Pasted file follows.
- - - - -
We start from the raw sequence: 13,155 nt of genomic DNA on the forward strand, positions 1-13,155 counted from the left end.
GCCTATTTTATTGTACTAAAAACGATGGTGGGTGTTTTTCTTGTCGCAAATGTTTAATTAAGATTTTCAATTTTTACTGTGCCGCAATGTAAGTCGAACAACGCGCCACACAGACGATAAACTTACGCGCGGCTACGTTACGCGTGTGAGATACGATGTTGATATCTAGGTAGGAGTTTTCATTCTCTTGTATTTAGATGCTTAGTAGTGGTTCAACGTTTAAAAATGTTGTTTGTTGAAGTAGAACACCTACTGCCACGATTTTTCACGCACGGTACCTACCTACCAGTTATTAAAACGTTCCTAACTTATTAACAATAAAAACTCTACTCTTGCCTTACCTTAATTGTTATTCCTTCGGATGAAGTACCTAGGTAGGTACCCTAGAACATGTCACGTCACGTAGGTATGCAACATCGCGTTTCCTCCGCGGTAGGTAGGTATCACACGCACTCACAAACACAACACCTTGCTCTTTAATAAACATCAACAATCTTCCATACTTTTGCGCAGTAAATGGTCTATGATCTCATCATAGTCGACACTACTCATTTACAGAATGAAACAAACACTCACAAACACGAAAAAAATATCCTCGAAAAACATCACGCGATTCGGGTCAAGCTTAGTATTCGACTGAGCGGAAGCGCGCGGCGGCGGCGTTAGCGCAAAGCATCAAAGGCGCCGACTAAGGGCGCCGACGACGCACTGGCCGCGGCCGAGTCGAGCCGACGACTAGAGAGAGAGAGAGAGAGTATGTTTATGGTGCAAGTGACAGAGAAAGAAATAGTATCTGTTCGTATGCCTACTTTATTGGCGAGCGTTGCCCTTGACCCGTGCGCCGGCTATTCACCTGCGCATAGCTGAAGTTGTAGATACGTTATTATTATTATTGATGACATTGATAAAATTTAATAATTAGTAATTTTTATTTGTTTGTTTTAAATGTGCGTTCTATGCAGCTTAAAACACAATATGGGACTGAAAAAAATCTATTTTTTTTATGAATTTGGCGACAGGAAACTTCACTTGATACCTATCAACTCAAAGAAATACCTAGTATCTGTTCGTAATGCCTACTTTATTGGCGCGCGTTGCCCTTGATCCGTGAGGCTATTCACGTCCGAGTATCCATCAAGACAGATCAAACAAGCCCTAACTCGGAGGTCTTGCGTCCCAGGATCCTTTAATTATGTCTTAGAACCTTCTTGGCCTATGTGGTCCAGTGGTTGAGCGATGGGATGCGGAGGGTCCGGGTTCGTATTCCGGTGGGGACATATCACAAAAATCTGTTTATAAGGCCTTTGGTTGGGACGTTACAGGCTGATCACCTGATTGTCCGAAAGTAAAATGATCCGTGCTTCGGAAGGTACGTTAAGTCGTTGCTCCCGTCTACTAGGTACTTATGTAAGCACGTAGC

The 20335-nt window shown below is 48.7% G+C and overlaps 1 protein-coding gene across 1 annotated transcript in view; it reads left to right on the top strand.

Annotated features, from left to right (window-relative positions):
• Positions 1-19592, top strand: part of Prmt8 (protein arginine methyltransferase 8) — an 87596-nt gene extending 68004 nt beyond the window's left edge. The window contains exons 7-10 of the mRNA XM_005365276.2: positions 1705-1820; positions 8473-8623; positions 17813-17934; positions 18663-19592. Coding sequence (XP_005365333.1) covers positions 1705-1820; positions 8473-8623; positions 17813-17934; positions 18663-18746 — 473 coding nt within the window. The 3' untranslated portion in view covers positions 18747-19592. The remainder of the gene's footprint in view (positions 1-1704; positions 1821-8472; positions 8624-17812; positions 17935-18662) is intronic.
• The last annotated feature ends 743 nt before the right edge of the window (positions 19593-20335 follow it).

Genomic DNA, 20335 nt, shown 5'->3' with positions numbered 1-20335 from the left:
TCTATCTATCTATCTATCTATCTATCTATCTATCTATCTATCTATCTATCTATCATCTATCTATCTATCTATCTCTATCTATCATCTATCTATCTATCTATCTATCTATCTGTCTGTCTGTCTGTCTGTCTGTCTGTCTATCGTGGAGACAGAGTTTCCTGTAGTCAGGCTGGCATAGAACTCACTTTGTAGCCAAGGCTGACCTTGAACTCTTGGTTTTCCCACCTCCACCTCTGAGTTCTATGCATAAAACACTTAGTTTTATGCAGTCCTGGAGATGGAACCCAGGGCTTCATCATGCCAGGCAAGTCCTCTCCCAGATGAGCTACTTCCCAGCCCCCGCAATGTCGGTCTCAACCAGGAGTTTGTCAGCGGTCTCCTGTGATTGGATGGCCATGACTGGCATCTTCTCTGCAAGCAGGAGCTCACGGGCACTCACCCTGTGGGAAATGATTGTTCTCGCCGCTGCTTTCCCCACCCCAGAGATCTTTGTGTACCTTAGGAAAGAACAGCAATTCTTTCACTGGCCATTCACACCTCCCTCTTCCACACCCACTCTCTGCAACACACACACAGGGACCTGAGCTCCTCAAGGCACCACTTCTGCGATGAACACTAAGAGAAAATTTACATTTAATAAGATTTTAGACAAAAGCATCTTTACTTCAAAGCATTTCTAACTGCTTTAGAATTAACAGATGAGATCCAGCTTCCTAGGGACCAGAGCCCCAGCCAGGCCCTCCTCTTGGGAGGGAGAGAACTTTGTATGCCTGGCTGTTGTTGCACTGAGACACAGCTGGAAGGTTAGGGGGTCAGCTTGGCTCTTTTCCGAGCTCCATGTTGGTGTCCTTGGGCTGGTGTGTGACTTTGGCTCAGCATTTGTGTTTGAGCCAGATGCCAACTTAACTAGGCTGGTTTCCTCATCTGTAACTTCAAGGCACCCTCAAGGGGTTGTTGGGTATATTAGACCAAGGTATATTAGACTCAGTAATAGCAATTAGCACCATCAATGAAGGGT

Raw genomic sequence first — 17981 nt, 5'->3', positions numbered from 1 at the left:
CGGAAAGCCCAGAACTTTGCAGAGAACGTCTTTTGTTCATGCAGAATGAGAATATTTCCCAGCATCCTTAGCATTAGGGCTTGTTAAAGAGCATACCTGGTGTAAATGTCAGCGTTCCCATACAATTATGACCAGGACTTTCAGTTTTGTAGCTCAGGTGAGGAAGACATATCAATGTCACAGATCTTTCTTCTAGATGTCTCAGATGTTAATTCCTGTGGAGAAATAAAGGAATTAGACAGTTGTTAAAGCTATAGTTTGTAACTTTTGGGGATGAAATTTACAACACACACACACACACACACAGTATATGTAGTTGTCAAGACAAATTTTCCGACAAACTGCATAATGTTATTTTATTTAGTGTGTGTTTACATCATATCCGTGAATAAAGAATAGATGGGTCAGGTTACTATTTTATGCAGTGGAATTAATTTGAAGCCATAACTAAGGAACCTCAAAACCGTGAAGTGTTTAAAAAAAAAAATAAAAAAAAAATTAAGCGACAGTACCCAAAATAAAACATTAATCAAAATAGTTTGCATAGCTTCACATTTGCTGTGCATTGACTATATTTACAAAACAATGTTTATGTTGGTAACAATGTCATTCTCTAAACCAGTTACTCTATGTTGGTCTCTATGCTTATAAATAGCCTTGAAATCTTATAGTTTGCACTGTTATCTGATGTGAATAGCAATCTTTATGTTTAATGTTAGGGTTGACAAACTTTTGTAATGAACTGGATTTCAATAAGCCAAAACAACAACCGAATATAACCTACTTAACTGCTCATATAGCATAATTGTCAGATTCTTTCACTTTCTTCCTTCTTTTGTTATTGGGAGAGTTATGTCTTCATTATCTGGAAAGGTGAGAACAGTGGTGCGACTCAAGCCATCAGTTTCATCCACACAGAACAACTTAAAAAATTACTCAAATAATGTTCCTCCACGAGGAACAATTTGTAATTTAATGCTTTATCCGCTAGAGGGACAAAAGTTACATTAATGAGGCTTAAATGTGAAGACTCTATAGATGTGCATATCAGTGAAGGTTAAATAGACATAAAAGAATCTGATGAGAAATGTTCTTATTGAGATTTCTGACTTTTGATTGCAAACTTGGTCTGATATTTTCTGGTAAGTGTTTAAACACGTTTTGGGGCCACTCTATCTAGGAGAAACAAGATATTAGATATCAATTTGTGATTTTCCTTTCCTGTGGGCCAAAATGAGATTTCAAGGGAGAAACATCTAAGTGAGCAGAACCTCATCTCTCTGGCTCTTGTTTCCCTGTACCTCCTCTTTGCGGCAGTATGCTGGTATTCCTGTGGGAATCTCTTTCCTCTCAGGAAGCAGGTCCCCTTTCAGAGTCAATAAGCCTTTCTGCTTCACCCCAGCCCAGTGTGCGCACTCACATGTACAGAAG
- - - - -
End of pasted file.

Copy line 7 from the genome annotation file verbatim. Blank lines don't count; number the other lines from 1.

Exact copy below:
Genomic DNA, 20335 nt, shown 5'->3' with positions numbered 1-20335 from the left: